They have unanimously rejected a third “grossly inadequate proposal” from Charter Communications to acquire TWC. The proposal was described in a letter received from Charter as being in the “low $130s.” Based on an interview with Charter CEO, Tom Rutledge, Bloomberg reported that the offer was for $132.50, consisting of $83.00 in cash and $49.50 in Charter stock. Charter had previously offered cash and stock nominally valued at approximately $114 in June and approximately $127 in October.
Said Rob Marcus, Time Warner Cable Chairman and CEO: “Charter’s latest proposal is a non-starter. First and foremost, it substantially undervalues TWC and would represent an EBITDA multiple of approximately 7X, well below past transactions in the cable sector. Indeed, our high-quality assets, unique scale, synergy potential, growth opportunities and strong financial position should command a premium valuation compared to precedent transactions, not the discount offered by Charter. Not only is the nominal valuation far too low, but because a significant portion of the purchase price would be in Charter stock, the actual value delivered to TWC shareholders could be substantially lower given the valuation, operational, and significant balance sheet risks embedded in Charter’s stock.”
TWC is a one-of-a-kind company. We are the only large pure-play, non-family controlled cable operator in the United States, with 15 million customers in some of the country’s best markets. We have an incredibly robust network, having invested almost $15 billion in CapEx since our separation from Time Warner Inc. in 2009. We are continually enhancing the capacity of that network to support future growth and expansion of our product offerings, adding significantly faster data speeds and advanced multi-platform video offerings. In short, we’re in a great business and confident we have the right assets, the right people and the right strategic plan to deliver great experiences to our customers and create significant value for our shareholders. Our shareholders deserve to realize that value and benefit from the unique position of the company.”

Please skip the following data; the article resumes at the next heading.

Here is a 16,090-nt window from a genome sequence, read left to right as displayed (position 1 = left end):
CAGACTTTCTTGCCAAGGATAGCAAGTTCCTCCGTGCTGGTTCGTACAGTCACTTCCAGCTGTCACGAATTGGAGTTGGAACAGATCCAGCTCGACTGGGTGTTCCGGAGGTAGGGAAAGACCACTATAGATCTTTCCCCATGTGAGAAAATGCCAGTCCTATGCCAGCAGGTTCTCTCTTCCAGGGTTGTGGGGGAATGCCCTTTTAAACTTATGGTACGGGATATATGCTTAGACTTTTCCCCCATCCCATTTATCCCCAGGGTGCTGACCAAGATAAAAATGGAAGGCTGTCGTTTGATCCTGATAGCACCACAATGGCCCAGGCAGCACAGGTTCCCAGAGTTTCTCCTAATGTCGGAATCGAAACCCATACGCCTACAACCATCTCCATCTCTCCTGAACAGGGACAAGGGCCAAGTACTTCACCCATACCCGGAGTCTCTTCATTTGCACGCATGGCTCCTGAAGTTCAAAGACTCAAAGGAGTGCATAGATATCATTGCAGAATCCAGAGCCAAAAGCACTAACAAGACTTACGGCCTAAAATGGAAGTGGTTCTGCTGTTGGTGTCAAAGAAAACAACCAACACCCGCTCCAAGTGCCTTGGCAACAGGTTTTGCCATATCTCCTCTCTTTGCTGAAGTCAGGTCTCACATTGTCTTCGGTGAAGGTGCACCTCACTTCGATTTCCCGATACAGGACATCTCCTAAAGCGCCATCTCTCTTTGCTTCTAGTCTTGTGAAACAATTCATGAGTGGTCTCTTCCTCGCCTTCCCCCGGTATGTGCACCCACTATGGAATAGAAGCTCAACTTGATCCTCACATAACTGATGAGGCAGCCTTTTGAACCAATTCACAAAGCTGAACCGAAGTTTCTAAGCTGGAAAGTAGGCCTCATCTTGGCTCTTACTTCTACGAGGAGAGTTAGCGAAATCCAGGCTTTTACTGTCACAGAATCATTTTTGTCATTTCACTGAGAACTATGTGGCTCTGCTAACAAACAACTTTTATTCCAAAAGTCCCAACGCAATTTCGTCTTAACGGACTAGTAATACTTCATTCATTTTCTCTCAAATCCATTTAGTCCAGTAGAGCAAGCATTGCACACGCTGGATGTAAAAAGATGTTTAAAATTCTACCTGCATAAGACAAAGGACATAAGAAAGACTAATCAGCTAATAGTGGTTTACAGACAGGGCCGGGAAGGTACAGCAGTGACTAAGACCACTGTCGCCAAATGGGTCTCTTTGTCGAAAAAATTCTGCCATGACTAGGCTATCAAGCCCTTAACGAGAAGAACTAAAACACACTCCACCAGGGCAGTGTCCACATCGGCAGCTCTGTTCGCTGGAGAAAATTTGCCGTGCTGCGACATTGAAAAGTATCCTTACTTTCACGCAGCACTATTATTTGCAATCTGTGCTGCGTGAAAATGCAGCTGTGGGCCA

Marcus continued, “Our job above all is to act in the best interests of our shareholders. We are not seeking to sell the company, but consistent with what we have always said about maximizing shareholder value, on December 27 we made it clear to Charter that our Board is open to a transaction with Charter at a price of $160 per TWC share, consisting of $100 in cash and $60 per share of Charter common stock, subject to a symmetrical 20 percent collar to protect our shareholders on the value of Charter shares, which currently trade at a historically high multiple. The $160 price represents a forward multiple of only approximately 8X. We gave Charter our bottom line, but rather than pursuing this path, Charter has chosen to go public with its third low-ball offer trying to pressure TWC’s Board into selling the Company at a grossly inadequate price.”
N.J. Nicholas, Jr., the independent lead director of the TWC Board, added, “The Board takes very seriously its obligation to maximize shareholder value and, on that basis, we gave Charter our bottom line. The Charter proposal doesn’t come close to providing our shareholders with the kind of value and protections they should expect in a transaction. In fact, it would transfer significant value from our shareholders to Charter shareholders, while dramatically increasing the risk profile for our shareholders. As such, it is wholly inconsistent with the interests of our investors and our responsibilities as a Board.”
Morgan Stanley, Allen & Company and Citigroup are serving as financial advisors to Time Warner Cable, and Paul, Weiss, Rifkind, Wharton & Garrison LLP is legal counsel.
RBR-TVBR observation: Will Comcast join in the bidding? Probably. The company just named a new head of corporate development and strategy in Alexander Evans. He hails from Equity Partners, as global co-head of the communications sector. Comcast has tapped JPMorgan for advice as it evaluates a potential bid for the company as well. They could also split the company with Charter, adding some regional markets and Comcast-owned cable networks in the same swipe. Whichever company or companies eventually acquire TWC, they’ll be buying its subscriber list, so to speak. Wherever they overlap, there will be massive layoffs from consolidation, as par for the course. And yes, that immediately accrues to a better bottom line for shareholders.
Of course TWC rejected the bid. This is part of a long process to maximize shareholder value. But at least we know where the range is going to be for the next bid: Higher than $132.50 per share and lower than $160.00 per share.